Smaller Construction Firms: It May Be Time for an Onsite Non-Enforcement Consultation from OSHA

These free visits help companies learn how to work safer and comply with regulations.

The Occupational Safety & Health Administration (OSHA) conducts some 72,000 federal and state inspections every year, and with a request for $557 million for OSHA in the 2020 federal budget, that number is expected to increase, meaning more surprise inspections for construction companies.

While it’s possible to plan in advance for an OSHA inspection, small and medium-size companies can go a step further and take advantage of OSHA’s Onsite Non-Enforcement Consultation Program. Available in every state and several U.S. territories, the program helps companies identify workplace hazards, learn how to comply with OSHA regulations and establish or improve a safety program through free site visits from third-party consultants, often from state agencies or universities.

These visits are separate from OSHA inspections and cannot result in penalties or citations. In fact, the program is confidential. Nothing gets reported to OSHA after the visit, even if unsafe working conditions are discovered. The consultants provide a written report of their findings for the firm’s eyes only. It is the firm’s responsibility to correct any serious hazards in a timely manner.

OSHA understands that many small businesses may not be able to employ a full-time safety manager. With this program, it aims to help them maintain a safe and healthy work environment for their employees.

OSHA is pushing for the program to be used more widely in hopes of decreasing work-related injuries and illnesses. In some cases, companies who use it could be exempt from OSHA inspections for one year.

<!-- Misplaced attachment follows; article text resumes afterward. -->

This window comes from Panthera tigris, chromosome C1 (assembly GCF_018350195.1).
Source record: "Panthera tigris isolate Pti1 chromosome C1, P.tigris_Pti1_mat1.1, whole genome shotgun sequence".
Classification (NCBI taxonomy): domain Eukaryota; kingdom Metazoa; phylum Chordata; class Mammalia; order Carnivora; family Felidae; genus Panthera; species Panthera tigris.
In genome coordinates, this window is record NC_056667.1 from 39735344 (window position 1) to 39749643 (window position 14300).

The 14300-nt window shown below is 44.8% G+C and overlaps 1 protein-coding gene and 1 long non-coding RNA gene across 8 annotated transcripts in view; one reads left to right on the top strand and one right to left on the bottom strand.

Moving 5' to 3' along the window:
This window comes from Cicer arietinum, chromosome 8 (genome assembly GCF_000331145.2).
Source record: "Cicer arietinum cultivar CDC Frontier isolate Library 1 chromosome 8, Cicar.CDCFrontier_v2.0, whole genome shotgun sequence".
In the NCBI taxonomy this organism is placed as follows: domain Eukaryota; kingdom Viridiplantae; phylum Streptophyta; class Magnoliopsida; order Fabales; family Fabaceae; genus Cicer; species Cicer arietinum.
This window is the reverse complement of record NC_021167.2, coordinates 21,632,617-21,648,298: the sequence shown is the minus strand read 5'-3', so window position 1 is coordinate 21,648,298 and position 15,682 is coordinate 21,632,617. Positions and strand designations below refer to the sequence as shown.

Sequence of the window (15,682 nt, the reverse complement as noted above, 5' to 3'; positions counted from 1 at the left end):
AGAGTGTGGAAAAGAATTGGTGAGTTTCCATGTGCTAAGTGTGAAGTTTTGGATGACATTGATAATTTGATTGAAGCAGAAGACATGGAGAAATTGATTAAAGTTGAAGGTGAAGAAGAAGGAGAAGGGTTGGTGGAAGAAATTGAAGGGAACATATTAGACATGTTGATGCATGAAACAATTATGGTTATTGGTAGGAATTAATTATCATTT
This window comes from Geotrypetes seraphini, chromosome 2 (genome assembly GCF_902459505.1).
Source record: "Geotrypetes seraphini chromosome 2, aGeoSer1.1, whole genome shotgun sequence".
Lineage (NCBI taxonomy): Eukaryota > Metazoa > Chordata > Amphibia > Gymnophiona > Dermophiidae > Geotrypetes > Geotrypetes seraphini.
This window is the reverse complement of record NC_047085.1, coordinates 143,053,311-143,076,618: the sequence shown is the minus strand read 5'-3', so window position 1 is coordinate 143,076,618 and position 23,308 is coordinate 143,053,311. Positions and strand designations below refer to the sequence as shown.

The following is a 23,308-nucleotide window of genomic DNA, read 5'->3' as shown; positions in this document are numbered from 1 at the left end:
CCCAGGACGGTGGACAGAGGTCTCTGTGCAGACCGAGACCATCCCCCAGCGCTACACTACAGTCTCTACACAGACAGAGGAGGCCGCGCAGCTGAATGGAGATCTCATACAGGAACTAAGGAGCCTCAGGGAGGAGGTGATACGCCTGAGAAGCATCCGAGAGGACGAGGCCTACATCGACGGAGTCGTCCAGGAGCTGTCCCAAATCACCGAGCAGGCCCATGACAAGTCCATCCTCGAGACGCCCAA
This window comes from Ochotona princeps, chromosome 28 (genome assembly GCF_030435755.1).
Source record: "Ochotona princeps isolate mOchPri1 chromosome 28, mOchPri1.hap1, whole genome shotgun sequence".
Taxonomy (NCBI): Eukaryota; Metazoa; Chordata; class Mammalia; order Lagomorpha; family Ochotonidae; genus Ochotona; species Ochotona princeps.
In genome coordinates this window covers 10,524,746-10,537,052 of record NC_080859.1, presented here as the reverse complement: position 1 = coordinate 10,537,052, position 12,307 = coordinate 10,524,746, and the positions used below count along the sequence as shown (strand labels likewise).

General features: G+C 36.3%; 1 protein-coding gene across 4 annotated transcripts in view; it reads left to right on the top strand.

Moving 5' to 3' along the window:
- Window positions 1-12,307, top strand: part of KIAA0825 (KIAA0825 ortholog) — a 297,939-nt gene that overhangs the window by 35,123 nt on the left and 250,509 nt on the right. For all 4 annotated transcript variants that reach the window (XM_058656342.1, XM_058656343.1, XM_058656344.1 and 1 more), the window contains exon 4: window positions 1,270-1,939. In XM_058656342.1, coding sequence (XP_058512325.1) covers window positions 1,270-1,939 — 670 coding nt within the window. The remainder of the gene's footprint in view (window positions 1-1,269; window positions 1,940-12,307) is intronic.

To apply for a consultation, enter your state or territory in OSHA’s Consultation Directory and then contact the local program. From there, the consultant will work with you to understand your needs, review your current safety program and plan a time for the site visit. The consultant can perform an overall evaluation or focus on helping with a specific need.

Once on-site, the consultant completes a walk-through of the jobsite, identifying risks and relevant OSHA standards along the way. The more of the company’s employees that attend the walk-through, the better.

After the walk-through, the consultant will meet with management to explain the findings, noting what the company is doing right and where it can improve. It’s a chance to discuss problems and potential solutions. The consultant may provide training or training materials to help the company act on any recommendations.

While the program may seem too good to be true, OSHA and its associated state programs operate it with one goal in mind: creating healthy environments for the millions of workers employed on jobsites every day.

Donna Puglisi is a communications and marketing professional specializing in the construction industry.

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